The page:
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In his time at Arizona State University, Olympic medalist Jamol James has graduated magna cum laude and designed an innovative track shoe with a spike pin that can be customized for any athlete.
It’s all part of a multifaceted approach that flourished at the Herberger Institute for Design and the Arts, where James learned “to have an open mind about learning, since the ideas to address many real-world problems don't come from the tools themselves but your attitude, which affects your perception, which affects your capacity for knowledge retention, which further affects the outcome reality.”
James, a sprinter from Trinidad and Tobago, came to the U.S. as a student-athlete four years ago. His freshman year, he made his home nation's 2012 Olympic team and was a reserve on the 4x100 relay team that took bronze in London. He later transferred from the University of Tennessee to ASU as a junior and raced to multiple first-place finishes as a Sun Devil. In May, at the age of 23, he graduated magna cum laude with a Bachelor of Interdisciplinary Studies in what is now called the College of Integrative Sciences and Arts, James concentrated on design studies and digital culture, both of which are within the Herberger Institute.
Fittingly, James’ capstone project focused on track and field. He looked at shoes for track and came up with a way of designing a spike pin that can be customized “for everybody,” depending on their needs and the surface on which they’re running. He went to an orthopedic specialist, who pointed him in the direction of a company that manufactures pressure-sensor socks “that can sense where the different pressures in your feet are most dominant.” That way, the user can determine where the spike should go.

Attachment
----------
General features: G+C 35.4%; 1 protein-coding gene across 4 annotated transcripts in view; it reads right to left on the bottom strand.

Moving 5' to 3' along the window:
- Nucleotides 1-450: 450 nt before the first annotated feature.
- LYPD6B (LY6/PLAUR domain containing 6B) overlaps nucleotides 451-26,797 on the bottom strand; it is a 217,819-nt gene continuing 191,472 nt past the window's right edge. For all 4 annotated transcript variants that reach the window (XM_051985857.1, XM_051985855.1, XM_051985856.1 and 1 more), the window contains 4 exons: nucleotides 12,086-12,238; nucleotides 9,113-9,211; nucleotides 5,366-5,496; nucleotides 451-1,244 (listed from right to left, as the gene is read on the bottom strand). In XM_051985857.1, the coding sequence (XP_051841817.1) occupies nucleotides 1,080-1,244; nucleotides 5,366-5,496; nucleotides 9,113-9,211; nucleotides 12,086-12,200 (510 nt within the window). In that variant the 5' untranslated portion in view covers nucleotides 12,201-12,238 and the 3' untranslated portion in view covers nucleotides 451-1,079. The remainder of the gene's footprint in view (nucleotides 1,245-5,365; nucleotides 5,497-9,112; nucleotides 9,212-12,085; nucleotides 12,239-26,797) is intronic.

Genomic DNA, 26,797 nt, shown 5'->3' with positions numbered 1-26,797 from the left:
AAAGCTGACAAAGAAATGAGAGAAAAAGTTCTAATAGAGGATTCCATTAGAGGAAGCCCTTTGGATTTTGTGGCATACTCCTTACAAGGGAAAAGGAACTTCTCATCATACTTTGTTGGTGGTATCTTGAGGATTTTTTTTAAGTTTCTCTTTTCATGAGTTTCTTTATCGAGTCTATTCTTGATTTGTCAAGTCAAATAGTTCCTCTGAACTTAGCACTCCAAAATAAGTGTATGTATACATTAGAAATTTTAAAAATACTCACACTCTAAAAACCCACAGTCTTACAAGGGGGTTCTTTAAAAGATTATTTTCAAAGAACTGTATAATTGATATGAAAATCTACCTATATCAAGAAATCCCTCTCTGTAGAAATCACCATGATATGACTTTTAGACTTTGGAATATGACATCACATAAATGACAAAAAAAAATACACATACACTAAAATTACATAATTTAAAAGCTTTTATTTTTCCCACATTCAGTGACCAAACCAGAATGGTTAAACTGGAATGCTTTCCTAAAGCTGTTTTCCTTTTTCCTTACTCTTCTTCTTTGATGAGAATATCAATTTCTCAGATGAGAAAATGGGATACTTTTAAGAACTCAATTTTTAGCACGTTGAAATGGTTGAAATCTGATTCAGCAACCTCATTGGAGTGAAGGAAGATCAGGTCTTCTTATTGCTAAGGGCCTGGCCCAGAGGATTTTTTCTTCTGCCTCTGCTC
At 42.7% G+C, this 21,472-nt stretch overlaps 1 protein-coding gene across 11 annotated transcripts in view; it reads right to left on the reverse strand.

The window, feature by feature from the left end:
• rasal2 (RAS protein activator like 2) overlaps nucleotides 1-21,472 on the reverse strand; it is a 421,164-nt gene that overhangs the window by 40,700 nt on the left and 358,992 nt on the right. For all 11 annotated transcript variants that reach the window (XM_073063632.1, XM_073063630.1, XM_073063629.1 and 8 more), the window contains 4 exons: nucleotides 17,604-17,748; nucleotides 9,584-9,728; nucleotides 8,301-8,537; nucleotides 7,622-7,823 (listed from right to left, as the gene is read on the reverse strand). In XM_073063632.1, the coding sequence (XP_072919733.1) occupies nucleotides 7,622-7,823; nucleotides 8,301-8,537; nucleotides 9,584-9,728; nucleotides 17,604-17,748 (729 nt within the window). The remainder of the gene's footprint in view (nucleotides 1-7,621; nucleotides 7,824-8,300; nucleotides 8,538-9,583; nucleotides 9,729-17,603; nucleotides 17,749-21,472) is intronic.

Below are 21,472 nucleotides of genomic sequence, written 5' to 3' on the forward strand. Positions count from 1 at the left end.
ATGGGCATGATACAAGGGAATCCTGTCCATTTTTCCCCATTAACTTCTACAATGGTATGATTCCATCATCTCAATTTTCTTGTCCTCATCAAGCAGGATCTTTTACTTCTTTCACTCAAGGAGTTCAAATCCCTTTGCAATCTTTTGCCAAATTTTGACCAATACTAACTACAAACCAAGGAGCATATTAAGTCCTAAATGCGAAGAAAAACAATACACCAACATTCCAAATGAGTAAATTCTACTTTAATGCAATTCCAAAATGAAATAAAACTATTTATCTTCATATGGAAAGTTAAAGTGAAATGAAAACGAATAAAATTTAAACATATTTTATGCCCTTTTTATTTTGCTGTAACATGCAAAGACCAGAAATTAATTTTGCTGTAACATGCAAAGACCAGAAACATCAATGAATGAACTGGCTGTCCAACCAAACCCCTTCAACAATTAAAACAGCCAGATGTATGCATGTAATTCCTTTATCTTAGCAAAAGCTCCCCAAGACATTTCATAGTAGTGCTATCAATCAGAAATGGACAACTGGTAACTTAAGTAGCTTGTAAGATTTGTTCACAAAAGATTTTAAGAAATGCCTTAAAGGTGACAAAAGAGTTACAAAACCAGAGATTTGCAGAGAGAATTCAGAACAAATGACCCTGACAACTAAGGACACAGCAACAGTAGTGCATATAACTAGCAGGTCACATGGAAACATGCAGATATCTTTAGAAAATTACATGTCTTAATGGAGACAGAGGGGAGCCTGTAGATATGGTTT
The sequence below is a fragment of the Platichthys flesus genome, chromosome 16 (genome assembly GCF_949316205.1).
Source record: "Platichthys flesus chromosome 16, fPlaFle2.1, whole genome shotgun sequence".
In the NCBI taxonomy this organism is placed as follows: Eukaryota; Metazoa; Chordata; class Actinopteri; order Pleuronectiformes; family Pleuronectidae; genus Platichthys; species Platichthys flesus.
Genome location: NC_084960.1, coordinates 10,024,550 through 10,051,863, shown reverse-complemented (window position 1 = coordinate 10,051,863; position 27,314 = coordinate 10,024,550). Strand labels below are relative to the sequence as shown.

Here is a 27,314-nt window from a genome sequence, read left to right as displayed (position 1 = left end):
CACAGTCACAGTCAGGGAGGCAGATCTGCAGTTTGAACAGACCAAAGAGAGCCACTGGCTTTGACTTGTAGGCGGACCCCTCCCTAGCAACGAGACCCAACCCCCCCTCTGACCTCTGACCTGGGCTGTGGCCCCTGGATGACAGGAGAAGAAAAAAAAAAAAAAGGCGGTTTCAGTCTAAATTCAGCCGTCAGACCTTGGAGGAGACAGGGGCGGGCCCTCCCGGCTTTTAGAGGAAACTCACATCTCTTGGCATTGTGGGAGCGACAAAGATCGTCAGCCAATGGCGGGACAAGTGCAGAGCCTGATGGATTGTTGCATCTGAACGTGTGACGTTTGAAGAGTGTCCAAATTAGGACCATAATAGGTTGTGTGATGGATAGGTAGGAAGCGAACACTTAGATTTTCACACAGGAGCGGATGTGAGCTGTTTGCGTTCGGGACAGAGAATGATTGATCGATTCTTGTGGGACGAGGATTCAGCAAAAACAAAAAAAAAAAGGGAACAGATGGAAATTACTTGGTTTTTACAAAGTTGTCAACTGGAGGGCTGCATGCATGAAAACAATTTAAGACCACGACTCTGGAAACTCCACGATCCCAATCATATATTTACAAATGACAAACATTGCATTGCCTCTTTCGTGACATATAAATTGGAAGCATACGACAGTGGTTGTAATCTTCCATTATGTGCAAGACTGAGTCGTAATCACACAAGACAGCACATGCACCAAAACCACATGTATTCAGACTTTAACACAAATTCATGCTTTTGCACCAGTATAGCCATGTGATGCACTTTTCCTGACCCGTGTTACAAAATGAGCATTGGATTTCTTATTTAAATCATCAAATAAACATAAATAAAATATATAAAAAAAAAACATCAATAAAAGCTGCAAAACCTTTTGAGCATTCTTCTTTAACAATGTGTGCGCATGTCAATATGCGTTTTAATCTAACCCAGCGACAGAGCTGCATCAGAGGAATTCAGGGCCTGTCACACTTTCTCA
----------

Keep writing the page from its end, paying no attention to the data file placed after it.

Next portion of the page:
The shoe is now in the process of being manufactured, James said.
“The company I am working with, called Gear Up, is working on making it available to the public this coming January," he said. "So be on the lookout!”
In addition to being a designer, inventor and track star, James is also a music engineer and producer in his spare time.
James hopes to earn a professional track-and-field contract “sometime in the future. It's difficult when you are not able to get a contract as a means to support your training and continued development, so therefore it is on me to work and compete.”
He’s no stranger to putting his focus into multiple areas at once.
“Just know that even if I say I’m going to go do architecture after this, I don’t mean I’m going to just do architecture,” he said. “I’m going to be probably designing chairs, you know? Because I don’t want to just be seen as just a one-direction person.”
And because if there’s a better way to approach or design something, James is interested.
His website is j-sprint.com.